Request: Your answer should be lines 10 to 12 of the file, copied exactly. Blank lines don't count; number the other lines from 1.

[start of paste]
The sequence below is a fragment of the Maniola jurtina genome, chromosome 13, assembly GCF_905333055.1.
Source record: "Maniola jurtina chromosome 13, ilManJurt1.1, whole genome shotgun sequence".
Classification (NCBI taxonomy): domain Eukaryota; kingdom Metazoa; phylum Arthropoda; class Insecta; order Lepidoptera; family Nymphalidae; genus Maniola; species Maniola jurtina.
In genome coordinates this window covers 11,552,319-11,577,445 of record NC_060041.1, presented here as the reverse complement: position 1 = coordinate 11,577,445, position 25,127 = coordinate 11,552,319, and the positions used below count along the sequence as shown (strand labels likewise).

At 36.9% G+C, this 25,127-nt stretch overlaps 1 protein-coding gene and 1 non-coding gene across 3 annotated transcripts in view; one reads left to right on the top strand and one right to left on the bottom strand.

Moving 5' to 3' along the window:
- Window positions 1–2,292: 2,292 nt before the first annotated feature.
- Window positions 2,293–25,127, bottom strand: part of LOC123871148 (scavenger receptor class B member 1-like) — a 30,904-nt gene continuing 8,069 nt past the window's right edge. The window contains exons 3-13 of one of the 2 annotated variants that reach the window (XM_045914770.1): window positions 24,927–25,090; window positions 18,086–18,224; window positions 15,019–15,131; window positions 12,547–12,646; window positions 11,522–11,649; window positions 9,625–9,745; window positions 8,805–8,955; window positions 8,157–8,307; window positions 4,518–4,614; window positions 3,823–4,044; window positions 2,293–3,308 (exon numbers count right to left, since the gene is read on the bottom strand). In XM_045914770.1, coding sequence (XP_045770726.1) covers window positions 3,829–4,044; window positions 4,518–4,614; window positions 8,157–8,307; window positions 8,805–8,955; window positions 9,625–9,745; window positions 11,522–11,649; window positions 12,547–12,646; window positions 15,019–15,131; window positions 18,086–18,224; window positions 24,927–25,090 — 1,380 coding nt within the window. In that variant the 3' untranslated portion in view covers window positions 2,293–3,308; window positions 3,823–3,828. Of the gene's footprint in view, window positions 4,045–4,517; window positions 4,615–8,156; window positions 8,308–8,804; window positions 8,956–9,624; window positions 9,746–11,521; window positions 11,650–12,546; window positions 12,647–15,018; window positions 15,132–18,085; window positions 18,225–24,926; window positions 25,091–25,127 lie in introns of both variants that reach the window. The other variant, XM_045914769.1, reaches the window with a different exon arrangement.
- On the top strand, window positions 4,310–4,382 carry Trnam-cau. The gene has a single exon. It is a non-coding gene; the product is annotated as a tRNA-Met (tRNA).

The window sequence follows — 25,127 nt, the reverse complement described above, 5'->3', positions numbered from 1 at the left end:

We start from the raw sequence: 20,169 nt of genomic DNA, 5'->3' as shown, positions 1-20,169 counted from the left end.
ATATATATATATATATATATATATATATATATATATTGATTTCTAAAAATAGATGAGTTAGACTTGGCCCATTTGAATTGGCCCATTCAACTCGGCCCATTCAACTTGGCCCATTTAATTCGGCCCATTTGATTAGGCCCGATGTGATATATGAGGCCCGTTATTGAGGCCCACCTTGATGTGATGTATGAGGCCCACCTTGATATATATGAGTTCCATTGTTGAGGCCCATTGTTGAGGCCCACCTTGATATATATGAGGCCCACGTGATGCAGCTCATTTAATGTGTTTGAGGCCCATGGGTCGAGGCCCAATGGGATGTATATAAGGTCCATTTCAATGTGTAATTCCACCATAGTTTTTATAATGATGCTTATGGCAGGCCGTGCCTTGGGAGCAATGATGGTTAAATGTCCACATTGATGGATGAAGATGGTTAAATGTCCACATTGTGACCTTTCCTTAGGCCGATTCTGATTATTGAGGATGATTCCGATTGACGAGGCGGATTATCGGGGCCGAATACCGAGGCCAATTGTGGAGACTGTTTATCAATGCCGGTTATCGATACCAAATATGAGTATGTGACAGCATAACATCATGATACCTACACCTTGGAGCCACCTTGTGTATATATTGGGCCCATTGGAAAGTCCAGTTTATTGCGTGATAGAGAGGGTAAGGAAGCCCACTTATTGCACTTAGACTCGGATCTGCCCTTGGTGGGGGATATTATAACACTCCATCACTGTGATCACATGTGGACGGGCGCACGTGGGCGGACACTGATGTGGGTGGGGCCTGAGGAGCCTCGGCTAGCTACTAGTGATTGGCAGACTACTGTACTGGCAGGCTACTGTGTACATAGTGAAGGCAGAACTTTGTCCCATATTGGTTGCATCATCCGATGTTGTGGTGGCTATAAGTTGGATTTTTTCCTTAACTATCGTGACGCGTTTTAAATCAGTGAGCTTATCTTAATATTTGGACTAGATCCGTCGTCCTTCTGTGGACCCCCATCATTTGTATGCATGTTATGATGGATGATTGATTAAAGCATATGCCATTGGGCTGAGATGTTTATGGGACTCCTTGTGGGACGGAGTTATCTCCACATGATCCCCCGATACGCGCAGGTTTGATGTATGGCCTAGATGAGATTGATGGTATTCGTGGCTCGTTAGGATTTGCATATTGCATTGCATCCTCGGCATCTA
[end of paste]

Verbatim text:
The window sequence follows — 25,127 nt, the reverse complement described above, 5'->3', positions numbered from 1 at the left end:

We start from the raw sequence: 20,169 nt of genomic DNA, 5'->3' as shown, positions 1-20,169 counted from the left end.
ATATATATATATATATATATATATATATATATATATTGATTTCTAAAAATAGATGAGTTAGACTTGGCCCATTTGAATTGGCCCATTCAACTCGGCCCATTCAACTTGGCCCATTTAATTCGGCCCATTTGATTAGGCCCGATGTGATATATGAGGCCCGTTATTGAGGCCCACCTTGATGTGATGTATGAGGCCCACCTTGATATATATGAGTTCCATTGTTGAGGCCCATTGTTGAGGCCCACCTTGATATATATGAGGCCCACGTGATGCAGCTCATTTAATGTGTTTGAGGCCCATGGGTCGAGGCCCAATGGGATGTATATAAGGTCCATTTCAATGTGTAATTCCACCATAGTTTTTATAATGATGCTTATGGCAGGCCGTGCCTTGGGAGCAATGATGGTTAAATGTCCACATTGATGGATGAAGATGGTTAAATGTCCACATTGTGACCTTTCCTTAGGCCGATTCTGATTATTGAGGATGATTCCGATTGACGAGGCGGATTATCGGGGCCGAATACCGAGGCCAATTGTGGAGACTGTTTATCAATGCCGGTTATCGATACCAAATATGAGTATGTGACAGCATAACATCATGATACCTACACCTTGGAGCCACCTTGTGTATATATTGGGCCCATTGGAAAGTCCAGTTTATTGCGTGATAGAGAGGGTAAGGAAGCCCACTTATTGCACTTAGACTCGGATCTGCCCTTGGTGGGGGATATTATAACACTCCATCACTGTGATCACATGTGGACGGGCGCACGTGGGCGGACACTGATGTGGGTGGGGCCTGAGGAGCCTCGGCTAGCTACTAGTGATTGGCAGACTACTGTACTGGCAGGCTACTGTGTACATAGTGAAGGCAGAACTTTGTCCCATATTGGTTGCATCATCCGATGTTGTGGTGGCTATAAGTTGGATTTTTTCCTTAACTATCGTGACGCGTTTTAAATCAGTGAGCTTATCTTAATATTTGGACTAGATCCGTCGTCCTTCTGTGGACCCCCATCATTTGTATGCATGTTATGATGGATGATTGATTAAAGCATATGCCATTGGGCTGAGATGTTTATGGGACTCCTTGTGGGACGGAGTTATCTCCACATGATCCCCCGATACGCGCAGGTTTGATGTATGGCCTAGATGAGATTGATGGTATTCGTGGCTCGTTAGGATTTGCATATTGCATTGCATCCTCGGCATCTA